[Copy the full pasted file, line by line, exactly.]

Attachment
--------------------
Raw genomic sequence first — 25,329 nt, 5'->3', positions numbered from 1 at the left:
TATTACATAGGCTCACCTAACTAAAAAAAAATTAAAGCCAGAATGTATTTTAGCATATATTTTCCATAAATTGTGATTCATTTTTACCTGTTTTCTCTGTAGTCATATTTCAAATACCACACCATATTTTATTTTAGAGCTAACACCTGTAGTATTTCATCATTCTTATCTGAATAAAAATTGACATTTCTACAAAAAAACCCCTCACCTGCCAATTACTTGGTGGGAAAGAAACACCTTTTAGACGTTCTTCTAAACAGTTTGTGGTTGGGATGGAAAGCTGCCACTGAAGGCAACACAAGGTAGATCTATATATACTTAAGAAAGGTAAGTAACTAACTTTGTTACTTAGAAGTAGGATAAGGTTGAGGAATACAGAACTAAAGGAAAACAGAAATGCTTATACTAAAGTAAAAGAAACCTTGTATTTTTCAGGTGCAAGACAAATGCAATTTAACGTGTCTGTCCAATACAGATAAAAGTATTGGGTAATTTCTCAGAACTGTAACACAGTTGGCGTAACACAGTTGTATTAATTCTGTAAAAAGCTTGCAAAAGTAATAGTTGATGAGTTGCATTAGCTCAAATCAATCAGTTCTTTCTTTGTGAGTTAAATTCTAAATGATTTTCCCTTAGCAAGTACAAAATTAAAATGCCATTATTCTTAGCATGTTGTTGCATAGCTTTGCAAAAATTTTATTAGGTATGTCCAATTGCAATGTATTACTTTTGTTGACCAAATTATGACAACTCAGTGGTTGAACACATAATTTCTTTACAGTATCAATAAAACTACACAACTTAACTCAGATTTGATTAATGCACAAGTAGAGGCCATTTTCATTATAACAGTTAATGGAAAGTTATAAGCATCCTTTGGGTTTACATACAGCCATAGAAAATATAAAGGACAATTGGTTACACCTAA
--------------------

Raw genomic sequence first — 25,329 nt, 5'->3', positions numbered from 1 at the left:
TATTACATAGGCTCACCTAACTAAAAAAAAATTAAAGCCAGAATGTATTTTAGCATATATTTTCCATAAATTGTGATTCATTTTTACCTGTTTTCTCTGTAGTCATATTTCAAATACCACACCATATTTTATTTTAGAGCTAACACCTGTAGTATTTCATCATTCTTATCTGAATAAAAATTGACATTTCTACAAAAAAACCCCTCACCTGCCAATTACTTGGTGGGAAAGAAACACCTTTTAGACGTTCTTCTAAACAGTTTGTGGTTGGGATGGAAAGCTGCCACTGAAGGCAACACAAGGTAGATCTATATATACTTAAGAAAGGTAAGTAACTAACTTTGTTACTTAGAAGTAGGATAAGGTTGAGGAATACAGAACTAAAGGAAAACAGAAATGCTTATACTAAAGTAAAAGAAACCTTGTATTTTTCAGGTGCAAGACAAATGCAATTTAACGTGTCTGTCCAATACAGATAAAAGTATTGGGTAATTTCTCAGAACTGTAACACAGTTGGCGTAACACAGTTGTATTAATTCTGTAAAAAGCTTGCAAAAGTAATAGTTGATGAGTTGCATTAGCTCAAATCAATCAGTTCTTTCTTTGTGAGTTAAATTCTAAATGATTTTCCCTTAGCAAGTACAAAATTAAAATGCCATTATTCTTAGCATGTTGTTGCATAGCTTTGCAAAAATTTTATTAGGTATGTCCAATTGCAATGTATTACTTTTGTTGACCAAATTATGACAACTCAGTGGTTGAACACATAATTTCTTTACAGTATCAATAAAACTACACAACTTAACTCAGATTTGATTAATGCACAAGTAGAGGCCATTTTCATTATAACAGTTAATGGAAAGTTATAAGCATCCTTTGGGTTTACATACAGCCATAGAAAATATAAAGGACAATTGGTTACACCTAA